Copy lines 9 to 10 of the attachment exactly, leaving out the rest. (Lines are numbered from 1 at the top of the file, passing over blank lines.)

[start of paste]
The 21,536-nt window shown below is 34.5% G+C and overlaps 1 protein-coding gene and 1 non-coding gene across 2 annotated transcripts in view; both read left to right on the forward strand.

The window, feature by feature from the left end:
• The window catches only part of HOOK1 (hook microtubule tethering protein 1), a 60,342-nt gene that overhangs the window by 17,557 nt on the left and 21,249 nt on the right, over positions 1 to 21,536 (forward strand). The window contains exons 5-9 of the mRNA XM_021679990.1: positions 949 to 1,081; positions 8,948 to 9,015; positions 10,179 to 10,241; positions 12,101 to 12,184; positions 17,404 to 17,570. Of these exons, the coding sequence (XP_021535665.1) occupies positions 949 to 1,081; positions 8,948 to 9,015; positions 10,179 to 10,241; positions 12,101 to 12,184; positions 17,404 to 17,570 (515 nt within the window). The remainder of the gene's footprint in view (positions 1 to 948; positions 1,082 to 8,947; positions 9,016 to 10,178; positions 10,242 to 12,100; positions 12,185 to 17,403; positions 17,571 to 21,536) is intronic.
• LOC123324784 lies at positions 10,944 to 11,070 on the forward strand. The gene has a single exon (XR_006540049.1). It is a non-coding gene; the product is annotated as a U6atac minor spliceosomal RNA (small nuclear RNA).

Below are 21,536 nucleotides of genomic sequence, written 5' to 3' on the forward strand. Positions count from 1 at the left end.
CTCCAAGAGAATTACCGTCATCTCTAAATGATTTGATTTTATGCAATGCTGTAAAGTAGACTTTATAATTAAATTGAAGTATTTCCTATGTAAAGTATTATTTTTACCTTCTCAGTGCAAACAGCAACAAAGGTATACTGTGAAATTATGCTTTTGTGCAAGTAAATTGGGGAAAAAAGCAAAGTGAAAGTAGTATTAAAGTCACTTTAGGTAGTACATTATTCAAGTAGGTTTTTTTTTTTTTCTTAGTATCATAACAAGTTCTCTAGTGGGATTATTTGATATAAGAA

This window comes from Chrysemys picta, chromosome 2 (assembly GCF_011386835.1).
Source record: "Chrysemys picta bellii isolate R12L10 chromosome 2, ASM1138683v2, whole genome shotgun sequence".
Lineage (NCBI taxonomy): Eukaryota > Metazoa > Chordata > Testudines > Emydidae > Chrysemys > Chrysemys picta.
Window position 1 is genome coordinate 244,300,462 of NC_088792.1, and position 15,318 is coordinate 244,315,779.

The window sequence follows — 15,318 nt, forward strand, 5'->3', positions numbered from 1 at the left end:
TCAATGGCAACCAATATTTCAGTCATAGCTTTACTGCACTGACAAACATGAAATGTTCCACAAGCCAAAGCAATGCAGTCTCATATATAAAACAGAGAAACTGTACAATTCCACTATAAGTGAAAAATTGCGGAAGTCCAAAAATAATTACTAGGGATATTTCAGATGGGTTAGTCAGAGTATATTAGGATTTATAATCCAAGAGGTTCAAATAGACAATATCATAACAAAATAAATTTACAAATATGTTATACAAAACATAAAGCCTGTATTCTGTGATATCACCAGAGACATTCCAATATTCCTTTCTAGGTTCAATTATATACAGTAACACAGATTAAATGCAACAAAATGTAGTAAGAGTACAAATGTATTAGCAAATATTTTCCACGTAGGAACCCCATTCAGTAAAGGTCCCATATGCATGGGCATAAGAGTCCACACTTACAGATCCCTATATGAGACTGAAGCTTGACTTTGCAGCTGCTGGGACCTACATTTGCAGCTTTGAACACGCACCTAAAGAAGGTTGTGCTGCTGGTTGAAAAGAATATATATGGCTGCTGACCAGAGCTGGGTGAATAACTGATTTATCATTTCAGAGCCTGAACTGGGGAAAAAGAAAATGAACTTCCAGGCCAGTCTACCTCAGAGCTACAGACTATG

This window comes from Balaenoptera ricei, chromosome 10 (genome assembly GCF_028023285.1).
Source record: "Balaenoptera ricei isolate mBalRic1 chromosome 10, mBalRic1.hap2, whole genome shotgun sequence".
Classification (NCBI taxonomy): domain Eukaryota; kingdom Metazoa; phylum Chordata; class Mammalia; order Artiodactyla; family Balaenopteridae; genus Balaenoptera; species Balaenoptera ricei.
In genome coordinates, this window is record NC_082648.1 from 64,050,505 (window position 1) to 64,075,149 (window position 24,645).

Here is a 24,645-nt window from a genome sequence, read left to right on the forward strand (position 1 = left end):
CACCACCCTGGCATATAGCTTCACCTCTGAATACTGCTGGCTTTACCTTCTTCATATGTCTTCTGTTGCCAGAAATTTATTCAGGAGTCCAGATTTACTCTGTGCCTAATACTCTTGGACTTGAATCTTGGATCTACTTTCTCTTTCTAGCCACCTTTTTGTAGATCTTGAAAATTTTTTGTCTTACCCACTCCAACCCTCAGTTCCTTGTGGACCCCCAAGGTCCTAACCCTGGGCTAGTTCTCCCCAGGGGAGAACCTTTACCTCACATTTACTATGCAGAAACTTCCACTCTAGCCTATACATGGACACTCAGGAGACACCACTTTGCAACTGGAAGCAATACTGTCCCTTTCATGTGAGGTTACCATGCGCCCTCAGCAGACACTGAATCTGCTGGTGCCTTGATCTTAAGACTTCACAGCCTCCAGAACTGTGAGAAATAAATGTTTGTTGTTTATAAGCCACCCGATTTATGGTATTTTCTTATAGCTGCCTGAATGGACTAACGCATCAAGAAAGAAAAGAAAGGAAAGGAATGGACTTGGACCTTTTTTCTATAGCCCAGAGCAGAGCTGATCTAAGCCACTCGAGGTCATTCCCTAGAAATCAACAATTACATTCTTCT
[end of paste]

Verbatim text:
Lineage (NCBI taxonomy): Eukaryota > Metazoa > Chordata > Testudines > Emydidae > Chrysemys > Chrysemys picta.
Window position 1 is genome coordinate 244,300,462 of NC_088792.1, and position 15,318 is coordinate 244,315,779.